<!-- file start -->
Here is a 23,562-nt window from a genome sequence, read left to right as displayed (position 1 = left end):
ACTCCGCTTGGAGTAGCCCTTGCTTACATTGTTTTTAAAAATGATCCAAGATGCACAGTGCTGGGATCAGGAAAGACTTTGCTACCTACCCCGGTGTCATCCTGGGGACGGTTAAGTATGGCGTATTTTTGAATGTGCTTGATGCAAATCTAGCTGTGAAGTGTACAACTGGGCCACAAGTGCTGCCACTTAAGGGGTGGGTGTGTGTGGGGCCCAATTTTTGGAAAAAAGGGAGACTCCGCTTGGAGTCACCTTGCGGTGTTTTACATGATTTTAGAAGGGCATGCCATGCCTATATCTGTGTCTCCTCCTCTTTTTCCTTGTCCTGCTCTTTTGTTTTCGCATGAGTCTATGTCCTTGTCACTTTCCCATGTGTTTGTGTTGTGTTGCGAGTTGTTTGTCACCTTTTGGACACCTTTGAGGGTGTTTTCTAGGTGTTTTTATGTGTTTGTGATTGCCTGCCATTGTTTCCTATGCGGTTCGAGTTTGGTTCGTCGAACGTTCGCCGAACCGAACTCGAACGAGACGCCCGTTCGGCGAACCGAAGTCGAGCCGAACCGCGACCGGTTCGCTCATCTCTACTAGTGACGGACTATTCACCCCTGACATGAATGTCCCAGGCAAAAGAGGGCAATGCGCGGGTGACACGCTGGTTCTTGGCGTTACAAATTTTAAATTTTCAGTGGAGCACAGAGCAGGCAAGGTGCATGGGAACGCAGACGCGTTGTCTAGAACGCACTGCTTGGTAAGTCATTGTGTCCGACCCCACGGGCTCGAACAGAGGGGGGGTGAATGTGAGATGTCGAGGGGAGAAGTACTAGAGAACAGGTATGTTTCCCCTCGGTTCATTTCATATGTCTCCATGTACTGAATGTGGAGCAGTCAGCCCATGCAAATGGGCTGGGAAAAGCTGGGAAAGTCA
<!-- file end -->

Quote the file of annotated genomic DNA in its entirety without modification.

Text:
Here is a 23,562-nt window from a genome sequence, read left to right as displayed (position 1 = left end):
ACTCCGCTTGGAGTAGCCCTTGCTTACATTGTTTTTAAAAATGATCCAAGATGCACAGTGCTGGGATCAGGAAAGACTTTGCTACCTACCCCGGTGTCATCCTGGGGACGGTTAAGTATGGCGTATTTTTGAATGTGCTTGATGCAAATCTAGCTGTGAAGTGTACAACTGGGCCACAAGTGCTGCCACTTAAGGGGTGGGTGTGTGTGGGGCCCAATTTTTGGAAAAAAGGGAGACTCCGCTTGGAGTCACCTTGCGGTGTTTTACATGATTTTAGAAGGGCATGCCATGCCTATATCTGTGTCTCCTCCTCTTTTTCCTTGTCCTGCTCTTTTGTTTTCGCATGAGTCTATGTCCTTGTCACTTTCCCATGTGTTTGTGTTGTGTTGCGAGTTGTTTGTCACCTTTTGGACACCTTTGAGGGTGTTTTCTAGGTGTTTTTATGTGTTTGTGATTGCCTGCCATTGTTTCCTATGCGGTTCGAGTTTGGTTCGTCGAACGTTCGCCGAACCGAACTCGAACGAGACGCCCGTTCGGCGAACCGAAGTCGAGCCGAACCGCGACCGGTTCGCTCATCTCTACTAGTGACGGACTATTCACCCCTGACATGAATGTCCCAGGCAAAAGAGGGCAATGCGCGGGTGACACGCTGGTTCTTGGCGTTACAAATTTTAAATTTTCAGTGGAGCACAGAGCAGGCAAGGTGCATGGGAACGCAGACGCGTTGTCTAGAACGCACTGCTTGGTAAGTCATTGTGTCCGACCCCACGGGCTCGAACAGAGGGGGGGTGAATGTGAGATGTCGAGGGGAGAAGTACTAGAGAACAGGTATGTTTCCCCTCGGTTCATTTCATATGTCTCCATGTACTGAATGTGGAGCAGTCAGCCCATGCAAATGGGCTGGGAAAAGCTGGGAAAGTCA